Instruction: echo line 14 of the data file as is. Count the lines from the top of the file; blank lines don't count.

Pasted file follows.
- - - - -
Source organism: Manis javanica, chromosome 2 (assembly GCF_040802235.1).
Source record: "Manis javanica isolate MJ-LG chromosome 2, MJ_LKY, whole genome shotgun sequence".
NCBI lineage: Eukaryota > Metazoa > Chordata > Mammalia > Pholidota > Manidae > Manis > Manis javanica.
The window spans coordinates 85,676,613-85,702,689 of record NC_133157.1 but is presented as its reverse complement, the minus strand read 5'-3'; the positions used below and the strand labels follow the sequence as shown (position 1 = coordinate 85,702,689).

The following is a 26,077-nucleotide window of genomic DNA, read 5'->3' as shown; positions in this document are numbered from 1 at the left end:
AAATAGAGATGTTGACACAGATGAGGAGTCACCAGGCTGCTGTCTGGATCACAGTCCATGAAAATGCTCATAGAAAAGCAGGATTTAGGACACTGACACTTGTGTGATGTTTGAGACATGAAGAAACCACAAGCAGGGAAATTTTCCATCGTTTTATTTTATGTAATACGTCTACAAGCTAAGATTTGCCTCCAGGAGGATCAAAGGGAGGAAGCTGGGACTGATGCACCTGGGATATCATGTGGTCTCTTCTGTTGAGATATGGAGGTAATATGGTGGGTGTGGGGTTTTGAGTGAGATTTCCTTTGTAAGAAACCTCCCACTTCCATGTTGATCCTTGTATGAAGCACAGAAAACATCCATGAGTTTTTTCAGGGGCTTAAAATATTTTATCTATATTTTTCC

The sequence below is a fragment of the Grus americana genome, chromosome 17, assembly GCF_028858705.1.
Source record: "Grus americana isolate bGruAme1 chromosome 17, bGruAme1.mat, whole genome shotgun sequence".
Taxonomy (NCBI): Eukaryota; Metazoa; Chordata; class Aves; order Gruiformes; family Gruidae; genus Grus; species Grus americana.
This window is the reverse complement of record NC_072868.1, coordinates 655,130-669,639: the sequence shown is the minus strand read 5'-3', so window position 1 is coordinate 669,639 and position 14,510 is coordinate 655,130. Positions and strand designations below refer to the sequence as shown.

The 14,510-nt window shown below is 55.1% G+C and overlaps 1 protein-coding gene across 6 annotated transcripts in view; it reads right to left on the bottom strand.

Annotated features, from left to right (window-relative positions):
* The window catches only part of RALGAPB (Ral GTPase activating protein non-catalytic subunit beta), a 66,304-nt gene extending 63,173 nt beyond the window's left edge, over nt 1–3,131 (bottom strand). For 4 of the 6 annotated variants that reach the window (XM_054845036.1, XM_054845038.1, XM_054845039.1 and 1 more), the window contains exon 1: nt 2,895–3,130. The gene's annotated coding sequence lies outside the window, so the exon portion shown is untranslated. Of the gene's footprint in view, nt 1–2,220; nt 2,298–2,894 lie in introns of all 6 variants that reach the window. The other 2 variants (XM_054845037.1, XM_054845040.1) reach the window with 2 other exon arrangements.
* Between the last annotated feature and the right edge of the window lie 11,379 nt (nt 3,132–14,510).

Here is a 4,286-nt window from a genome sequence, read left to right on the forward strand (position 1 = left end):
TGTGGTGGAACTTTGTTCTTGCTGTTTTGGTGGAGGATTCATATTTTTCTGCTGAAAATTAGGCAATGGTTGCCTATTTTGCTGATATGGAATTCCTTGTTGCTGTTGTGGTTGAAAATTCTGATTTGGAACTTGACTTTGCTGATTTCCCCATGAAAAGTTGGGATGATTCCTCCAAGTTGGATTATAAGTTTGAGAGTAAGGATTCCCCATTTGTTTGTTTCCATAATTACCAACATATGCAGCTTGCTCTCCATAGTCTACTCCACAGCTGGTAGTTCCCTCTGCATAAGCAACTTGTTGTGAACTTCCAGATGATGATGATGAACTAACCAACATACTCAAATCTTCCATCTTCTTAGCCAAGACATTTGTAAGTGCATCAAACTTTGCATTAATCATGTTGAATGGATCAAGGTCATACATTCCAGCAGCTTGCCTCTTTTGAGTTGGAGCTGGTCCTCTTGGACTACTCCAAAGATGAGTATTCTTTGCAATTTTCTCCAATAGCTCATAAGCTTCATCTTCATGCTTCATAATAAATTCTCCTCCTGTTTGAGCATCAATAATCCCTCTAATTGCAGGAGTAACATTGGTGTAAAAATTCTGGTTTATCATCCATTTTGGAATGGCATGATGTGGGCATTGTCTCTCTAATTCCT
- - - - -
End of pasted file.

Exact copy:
* Between the last annotated feature and the right edge of the window lie 11,379 nt (nt 3,132–14,510).